“On the morning of 2 July 1961, Ernest Hemingway took his favourite shotgun and shot himself in the head at his home in rural Idaho. He had finally done it. He had threatened suicide, described the suicides of others and even play-acted it with empty guns. He had been talked out of suicide, and physically restrained from doing it, twice before. Dogged by declining health, difficulty in writing and now a chronic writer’s block, Hemingway chose death. He was haunted by the knowledge that his father had shot himself. Two of Hemingway’s siblings would later commit suicide, with suicide being the suspected cause of death for another sibling. Suicide was a hereditary risk for the Hemingways.
“In Hemingway’s Brain, Andrew Farah, a clinical psychiatric practitioner, has analysed the causes of the mental decline that precipitated Hemingway’s suicide and has come up with a new diagnosis.
“Born in 1899, Hemingway lived a life that was physically precarious. Sometimes due to accident, sometimes by placing himself in dangerous situations, Hemingway courted danger and death. This was in his character and it underpinned a heroic persona that found its way into his writings. As a boxer, deep-sea angler, big-game hunter, trainee bullfighter, war correspondent and hard-drinker, Hemingway lived a life that transcended the macho and became epic.
“During the First World War in northern Italy, Hemingway was wounded by a mortar explosion and hit by machine-gun bullets. He suffered shrapnel and bullet wounds and experienced concussion…”
Read the full review online on Spiked website, 28 July 2017, here:
“Violence has always been a staple of literature, but it became an obsession during the 19th century, first with the Romantics and the vogue for Gothic horror, and later still with the development of detective fiction, which started with Wilkie Collins, Charles Dickens and Edgar Allan Poe in the mid-19th century.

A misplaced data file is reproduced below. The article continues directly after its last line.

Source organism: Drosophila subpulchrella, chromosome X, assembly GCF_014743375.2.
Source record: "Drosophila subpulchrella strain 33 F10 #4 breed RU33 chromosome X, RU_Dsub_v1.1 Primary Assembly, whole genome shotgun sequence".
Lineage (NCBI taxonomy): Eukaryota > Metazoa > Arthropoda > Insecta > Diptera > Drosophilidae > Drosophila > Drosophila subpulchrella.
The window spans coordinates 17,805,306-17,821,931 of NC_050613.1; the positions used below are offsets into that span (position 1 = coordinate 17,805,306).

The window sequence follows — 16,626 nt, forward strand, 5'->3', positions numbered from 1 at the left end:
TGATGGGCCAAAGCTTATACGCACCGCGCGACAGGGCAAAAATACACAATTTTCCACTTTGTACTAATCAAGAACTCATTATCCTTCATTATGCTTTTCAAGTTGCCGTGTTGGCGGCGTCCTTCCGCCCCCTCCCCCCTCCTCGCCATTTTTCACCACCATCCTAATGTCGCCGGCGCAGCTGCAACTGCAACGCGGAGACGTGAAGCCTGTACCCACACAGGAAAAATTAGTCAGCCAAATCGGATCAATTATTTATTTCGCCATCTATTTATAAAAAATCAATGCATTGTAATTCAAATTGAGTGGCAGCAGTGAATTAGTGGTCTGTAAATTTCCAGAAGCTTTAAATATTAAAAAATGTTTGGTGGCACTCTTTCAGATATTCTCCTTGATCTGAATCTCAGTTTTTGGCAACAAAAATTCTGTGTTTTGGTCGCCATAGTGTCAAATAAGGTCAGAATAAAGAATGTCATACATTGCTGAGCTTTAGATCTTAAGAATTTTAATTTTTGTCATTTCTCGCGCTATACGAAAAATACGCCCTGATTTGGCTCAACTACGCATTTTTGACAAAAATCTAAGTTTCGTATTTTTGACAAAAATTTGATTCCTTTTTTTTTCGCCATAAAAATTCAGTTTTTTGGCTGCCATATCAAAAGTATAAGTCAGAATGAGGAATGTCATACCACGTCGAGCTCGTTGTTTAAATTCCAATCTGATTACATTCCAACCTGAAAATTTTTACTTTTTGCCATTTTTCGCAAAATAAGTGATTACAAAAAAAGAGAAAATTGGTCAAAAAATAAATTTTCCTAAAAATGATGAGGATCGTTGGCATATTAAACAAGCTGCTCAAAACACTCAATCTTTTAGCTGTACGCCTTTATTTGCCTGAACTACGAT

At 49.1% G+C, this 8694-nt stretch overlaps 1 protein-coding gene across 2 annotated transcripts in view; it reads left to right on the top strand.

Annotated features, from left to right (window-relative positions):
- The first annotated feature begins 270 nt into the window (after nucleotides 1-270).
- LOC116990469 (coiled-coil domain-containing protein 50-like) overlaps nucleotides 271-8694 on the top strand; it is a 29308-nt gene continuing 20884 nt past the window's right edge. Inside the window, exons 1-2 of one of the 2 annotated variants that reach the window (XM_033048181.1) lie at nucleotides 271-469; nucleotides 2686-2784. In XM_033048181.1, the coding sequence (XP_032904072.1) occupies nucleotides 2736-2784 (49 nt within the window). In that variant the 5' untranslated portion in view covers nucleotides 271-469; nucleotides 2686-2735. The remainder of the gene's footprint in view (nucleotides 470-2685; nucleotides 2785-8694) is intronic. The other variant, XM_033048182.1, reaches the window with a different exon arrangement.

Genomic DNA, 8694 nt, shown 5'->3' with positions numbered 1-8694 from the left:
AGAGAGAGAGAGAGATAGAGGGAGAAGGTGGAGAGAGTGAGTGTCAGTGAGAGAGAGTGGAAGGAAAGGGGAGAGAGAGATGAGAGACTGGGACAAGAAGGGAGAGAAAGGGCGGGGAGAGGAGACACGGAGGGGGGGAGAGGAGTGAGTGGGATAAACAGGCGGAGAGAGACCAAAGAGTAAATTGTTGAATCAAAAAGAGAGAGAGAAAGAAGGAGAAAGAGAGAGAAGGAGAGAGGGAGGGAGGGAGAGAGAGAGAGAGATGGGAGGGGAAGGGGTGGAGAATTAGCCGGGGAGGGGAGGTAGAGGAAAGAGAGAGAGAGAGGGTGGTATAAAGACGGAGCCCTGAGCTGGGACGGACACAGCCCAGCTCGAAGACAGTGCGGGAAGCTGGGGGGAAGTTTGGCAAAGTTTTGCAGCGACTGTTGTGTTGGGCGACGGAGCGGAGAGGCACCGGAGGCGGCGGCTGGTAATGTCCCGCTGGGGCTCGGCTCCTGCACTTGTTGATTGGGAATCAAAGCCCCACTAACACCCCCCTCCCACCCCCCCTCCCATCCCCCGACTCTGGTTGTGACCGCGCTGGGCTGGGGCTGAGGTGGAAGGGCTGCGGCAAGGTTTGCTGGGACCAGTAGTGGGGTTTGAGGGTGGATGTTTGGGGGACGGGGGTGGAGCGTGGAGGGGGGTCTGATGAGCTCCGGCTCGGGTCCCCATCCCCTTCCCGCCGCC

“But as Scott Spector explains in Violent Sensations: Sex, Crime and Utopia in Vienna and Berlin, 1860-1914, it was anxiety about an apparent rise in violence and sexual degeneracy that made Berlin and Vienna twin centres for advances in the legal and scientific discussion of these topics. More specifically, Spector looks at what motivated people of the era to ask ‘Is there something inherent in modernity and urbanisation which causes degeneracy?’ Using German-language sources of the time, Spector examines four aspects of this discourse: biological models of criminal profiling; sexual crime; the emergence of the homosexual as a social and criminal phenomenon; and anti-Semitism.
“The industrial and scientific hubs of Vienna and Berlin were known not only as beacons for culture and enlightenment, but also as centres of squalor and depravity…”
Read the full review on Spiked (30 December 2016) online here: http://www.spiked-online.com/newsite/article/a-violent-obsession/19153#.WGeCRPl_s5k
“When Albert Camus died in a car accident in 1960, the Nobel Laureate was mourned not only as a creative artist but also as a moral philosopher. Camus championed moderation, dialogue and the inalienable dignity of the individual at a time when – in France – partisan loyalty to nation and party often led people to advocate and defend acts of barbarity. Camus refrained from becoming too publicly involved in the debate over Algeria, first in the grip of civil unrest then wracked by civil war, but instead worked to influence events behind the scenes. Acutely sensitive to the suffering of fellow Algerians, he knew his pleas for clemency from the French government and moderation from FLN insurgents would draw condemnation from both ends of the political spectrum.
Even Sartre, Camus’s ally-turned-opponent, admitted he was ‘an admirable conjunction of a person, an action, and a work’.
One of those most deeply touched by Camus’ death was Jacques Monod, a leading microbiologist at the Pasteur Institute…”
Read the full review on SPIKED, 22 November 2013 here: